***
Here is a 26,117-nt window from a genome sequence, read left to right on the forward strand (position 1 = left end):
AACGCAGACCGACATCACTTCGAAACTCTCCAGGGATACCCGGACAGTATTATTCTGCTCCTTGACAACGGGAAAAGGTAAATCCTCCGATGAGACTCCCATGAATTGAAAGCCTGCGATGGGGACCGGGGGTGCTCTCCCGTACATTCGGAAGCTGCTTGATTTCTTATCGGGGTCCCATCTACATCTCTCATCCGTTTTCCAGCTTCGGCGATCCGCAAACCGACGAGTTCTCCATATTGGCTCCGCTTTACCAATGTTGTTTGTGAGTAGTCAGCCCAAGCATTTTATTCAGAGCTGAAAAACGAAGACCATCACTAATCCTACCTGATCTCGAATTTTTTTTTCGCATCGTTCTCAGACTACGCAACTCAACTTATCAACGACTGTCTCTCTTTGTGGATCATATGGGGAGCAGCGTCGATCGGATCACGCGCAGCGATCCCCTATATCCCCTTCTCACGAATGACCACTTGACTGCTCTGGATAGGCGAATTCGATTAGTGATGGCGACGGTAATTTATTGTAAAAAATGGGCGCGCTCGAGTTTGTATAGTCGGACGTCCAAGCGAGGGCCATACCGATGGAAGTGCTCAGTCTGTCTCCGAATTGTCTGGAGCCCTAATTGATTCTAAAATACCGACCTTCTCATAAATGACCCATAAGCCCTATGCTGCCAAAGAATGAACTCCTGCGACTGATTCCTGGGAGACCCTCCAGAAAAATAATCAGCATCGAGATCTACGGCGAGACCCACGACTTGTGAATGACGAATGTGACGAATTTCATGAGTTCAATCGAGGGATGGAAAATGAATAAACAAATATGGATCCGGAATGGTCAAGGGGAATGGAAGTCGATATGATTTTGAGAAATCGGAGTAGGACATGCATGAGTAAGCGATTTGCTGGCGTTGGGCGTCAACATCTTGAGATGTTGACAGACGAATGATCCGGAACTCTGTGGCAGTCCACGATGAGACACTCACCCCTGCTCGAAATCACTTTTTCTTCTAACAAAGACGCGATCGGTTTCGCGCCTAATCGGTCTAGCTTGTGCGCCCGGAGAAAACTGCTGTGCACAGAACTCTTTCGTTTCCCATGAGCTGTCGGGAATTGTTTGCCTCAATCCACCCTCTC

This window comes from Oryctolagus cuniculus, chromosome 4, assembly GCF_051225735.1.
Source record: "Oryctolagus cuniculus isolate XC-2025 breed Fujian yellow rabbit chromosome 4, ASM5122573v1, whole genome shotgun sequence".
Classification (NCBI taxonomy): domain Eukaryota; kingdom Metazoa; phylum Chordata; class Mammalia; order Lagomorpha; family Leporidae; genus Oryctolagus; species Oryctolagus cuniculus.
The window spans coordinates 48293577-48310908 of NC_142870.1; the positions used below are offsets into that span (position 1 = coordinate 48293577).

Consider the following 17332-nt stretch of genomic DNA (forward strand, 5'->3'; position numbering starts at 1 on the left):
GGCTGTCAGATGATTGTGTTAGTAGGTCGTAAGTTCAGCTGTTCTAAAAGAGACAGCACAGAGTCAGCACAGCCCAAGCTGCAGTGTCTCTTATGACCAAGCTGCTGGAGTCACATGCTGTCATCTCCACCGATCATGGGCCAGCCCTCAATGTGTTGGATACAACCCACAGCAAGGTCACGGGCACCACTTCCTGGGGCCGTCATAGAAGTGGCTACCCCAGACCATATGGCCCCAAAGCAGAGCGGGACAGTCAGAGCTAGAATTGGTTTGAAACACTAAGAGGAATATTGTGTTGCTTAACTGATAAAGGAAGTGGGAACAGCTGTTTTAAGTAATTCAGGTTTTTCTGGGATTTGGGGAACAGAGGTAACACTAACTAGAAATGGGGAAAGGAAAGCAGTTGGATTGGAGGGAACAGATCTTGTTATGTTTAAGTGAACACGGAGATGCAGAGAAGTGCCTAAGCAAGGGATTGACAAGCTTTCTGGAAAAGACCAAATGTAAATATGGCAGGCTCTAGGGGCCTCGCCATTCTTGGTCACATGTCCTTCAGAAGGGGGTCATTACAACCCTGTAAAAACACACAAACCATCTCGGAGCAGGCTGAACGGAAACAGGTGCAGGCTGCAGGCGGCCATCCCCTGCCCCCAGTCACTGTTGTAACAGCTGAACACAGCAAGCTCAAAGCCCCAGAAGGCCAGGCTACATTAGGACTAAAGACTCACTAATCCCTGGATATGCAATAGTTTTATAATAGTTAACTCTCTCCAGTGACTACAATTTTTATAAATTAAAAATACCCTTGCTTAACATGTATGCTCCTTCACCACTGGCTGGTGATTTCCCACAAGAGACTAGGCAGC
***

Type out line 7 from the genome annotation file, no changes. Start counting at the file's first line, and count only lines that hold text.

Consider the following 17332-nt stretch of genomic DNA (forward strand, 5'->3'; position numbering starts at 1 on the left):